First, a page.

Global wet regions will not only receive more rainfall, but also experience temporally more varied rainfall events under global warming, according to researchers from the Institute of Atmospheric Physics (IAP) of the Chinese Academy of Sciences (CAS) and the UK Meteorological (Met) Office.
Their study was published in Science Advances on July 28.
From drinking water to hydroelectric energy, the amount of rainfall we receive, and when we receive it, has a significant impact on society and the environment. Rainfall variability is tightly associated with the occurrence of droughts and floods.
Using the Met Office's state-of-the-art climate model simulations and projections, scientists found that in a future warming world, climatologically wet regions will not only get wetter but also more variable, with greater differences between wet and dry conditions.
The increase in rainfall variability, on the whole, is projected to be larger than the increase in average rainfall, with the global mean increase in rainfall variability more than twice as large as the increase in mean rainfall (in a percentage sense).
"As climate warms, climatologically wet regions will generally get wetter and dry regions get drier. Such a global pattern of mean rainfall change is often described as 'wet-get-wetter'. By analogy, the global pattern of rainfall variability change features a 'wet-get-more variable' paradigm," said ZHOU Tianjun, corresponding author of the study.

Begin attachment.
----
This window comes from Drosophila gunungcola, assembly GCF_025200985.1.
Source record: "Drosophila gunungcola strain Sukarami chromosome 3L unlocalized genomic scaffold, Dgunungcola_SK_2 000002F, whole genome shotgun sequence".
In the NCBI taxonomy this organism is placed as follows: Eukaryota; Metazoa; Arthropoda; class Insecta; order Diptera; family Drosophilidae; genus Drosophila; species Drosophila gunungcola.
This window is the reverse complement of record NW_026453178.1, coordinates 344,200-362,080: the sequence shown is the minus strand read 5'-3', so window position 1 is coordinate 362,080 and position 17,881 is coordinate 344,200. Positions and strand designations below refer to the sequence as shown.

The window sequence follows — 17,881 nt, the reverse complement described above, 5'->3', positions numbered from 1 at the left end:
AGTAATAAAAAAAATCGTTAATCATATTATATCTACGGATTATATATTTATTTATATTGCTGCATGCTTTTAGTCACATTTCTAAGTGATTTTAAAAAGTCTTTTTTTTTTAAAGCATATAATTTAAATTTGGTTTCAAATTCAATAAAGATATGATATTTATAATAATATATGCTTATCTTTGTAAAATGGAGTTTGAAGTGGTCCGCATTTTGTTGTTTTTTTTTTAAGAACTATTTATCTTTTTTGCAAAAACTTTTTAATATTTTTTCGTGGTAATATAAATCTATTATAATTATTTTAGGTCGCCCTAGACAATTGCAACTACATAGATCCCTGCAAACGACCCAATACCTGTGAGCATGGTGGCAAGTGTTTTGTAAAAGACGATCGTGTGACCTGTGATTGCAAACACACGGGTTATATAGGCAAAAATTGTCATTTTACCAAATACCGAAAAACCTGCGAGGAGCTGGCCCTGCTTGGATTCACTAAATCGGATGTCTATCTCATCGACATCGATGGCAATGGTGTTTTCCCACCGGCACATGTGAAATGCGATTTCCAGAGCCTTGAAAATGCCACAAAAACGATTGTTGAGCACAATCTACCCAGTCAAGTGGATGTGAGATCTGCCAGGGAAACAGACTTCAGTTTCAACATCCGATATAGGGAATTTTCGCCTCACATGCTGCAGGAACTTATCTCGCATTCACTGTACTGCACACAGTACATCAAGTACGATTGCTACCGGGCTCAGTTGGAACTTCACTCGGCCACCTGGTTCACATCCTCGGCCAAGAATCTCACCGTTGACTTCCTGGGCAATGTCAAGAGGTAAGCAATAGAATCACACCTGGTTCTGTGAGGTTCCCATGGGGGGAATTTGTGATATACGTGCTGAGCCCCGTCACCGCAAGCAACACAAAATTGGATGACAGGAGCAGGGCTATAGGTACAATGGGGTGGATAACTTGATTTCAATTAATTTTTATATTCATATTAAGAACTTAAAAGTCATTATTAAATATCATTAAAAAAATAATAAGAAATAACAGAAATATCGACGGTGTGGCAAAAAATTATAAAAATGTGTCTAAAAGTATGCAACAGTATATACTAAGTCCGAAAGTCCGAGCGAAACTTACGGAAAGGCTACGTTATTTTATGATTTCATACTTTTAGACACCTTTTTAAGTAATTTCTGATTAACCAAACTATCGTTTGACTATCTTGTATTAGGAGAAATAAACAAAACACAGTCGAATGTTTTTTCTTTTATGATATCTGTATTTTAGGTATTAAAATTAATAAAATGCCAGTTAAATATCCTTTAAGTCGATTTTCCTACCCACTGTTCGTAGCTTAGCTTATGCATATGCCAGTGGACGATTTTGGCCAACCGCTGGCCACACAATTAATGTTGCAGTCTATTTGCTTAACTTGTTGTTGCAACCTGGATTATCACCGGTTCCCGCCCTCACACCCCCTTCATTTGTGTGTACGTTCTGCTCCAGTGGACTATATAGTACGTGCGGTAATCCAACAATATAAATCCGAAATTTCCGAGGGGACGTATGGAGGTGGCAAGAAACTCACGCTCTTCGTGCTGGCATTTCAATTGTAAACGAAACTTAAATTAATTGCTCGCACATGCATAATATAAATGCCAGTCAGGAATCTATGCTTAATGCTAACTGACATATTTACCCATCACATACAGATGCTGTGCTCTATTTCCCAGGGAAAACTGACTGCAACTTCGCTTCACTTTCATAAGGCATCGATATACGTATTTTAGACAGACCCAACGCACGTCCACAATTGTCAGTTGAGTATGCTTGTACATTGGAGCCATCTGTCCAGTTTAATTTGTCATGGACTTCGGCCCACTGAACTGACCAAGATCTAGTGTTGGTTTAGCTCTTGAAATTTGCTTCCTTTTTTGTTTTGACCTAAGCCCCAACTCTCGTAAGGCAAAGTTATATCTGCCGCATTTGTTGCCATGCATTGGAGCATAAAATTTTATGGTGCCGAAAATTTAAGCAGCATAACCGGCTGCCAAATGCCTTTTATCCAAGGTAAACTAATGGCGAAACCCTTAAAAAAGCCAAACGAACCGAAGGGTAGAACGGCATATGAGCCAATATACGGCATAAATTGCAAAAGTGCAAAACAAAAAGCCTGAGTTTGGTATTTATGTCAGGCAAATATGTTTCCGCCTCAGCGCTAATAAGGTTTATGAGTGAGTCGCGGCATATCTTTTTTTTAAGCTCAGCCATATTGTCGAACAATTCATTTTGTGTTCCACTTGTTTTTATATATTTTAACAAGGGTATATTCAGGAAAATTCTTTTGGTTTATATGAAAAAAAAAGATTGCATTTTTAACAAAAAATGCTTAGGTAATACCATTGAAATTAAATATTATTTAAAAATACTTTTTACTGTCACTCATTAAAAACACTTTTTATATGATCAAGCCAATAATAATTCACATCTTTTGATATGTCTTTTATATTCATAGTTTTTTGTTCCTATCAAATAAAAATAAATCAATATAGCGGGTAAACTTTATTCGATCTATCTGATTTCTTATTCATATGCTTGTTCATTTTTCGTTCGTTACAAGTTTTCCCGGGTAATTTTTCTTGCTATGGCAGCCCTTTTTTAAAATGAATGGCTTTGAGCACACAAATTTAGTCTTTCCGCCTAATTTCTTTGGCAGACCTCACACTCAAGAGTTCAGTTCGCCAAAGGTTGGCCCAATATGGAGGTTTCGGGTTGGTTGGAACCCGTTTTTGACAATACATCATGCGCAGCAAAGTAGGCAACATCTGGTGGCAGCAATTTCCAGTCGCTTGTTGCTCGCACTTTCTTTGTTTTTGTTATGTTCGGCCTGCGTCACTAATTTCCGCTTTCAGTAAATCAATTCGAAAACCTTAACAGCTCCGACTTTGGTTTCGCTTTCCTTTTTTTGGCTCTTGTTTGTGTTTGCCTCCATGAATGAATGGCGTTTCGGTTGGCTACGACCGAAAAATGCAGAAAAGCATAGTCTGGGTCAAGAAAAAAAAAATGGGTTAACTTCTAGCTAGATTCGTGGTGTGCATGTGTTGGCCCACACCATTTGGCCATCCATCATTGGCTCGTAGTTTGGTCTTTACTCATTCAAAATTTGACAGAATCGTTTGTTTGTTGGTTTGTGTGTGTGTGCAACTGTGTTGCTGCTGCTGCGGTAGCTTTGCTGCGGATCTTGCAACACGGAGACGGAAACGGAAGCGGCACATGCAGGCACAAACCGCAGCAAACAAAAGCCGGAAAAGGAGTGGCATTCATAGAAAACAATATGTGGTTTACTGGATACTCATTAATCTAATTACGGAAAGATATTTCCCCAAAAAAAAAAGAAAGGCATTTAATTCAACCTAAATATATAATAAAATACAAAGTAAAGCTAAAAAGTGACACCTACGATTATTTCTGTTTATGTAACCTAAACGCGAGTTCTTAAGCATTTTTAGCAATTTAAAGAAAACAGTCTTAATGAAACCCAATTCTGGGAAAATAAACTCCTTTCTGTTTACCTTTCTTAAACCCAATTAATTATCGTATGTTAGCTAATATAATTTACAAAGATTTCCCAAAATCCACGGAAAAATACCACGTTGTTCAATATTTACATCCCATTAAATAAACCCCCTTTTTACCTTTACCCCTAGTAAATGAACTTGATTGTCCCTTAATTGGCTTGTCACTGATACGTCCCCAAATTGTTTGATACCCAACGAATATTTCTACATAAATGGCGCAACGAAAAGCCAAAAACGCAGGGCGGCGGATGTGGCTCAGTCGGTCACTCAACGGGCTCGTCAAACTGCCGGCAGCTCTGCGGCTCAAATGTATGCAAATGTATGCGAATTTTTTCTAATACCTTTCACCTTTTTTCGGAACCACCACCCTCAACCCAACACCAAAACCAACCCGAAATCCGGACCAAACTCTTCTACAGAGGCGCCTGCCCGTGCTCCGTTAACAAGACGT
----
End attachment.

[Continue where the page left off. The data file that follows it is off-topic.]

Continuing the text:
ZHOU is a senior scientist at IAP and the CAS Center for Excellence in Tibetan Plateau Earth Sciences of CAS. He is also a professor at the University of Chinese Academy of Sciences.
Physically, while warming-induced atmospheric moistening acts to enhance rainfall variability worldwide, regional patterns of change in rainfall variability are dominated by change in circulation variability. "This highlights the importance of improving our understanding of future circulation changes, which is also an important source of uncertainty in climate change projections," said ZHANG Wenxia, lead author of the study.
"The amplified rainfall variability manifests the fact that global warming is making our climate more uneven--more extreme in both wet and dry conditions, with wider and probably more rapid transitions between them," added ZHANG. The resulting wider swings from one extreme to another will challenge the existing climate resilience of infrastructures, human society and ecosystems.
By simultaneously taking into account changes in the mean state and variability of precipitation, the research provides a new perspective for interpreting future precipitation change regimes. Around two-thirds of land will face a "wetter and more variable" hydroclimate, while the remaining land regions are projected to become "drier but more variable" or "drier and less variable."
"This classification of different precipitation change regimes is valuable for regional adaptation planning," said Kalli Furtado, Expert Scientist at the Met Office and second author of the study. "For most regions, the increasing rainfall variability, which could translate into impacts on crop yields and river flows, makes climate change adaptation more difficult."
The study was supported by the National Natural Science Foundation of China, the China Postdoctoral Science Foundation, the International Partnership Program of the Chinese Academy of Sciences, and the UK-China Research Innovation Partnership Fund.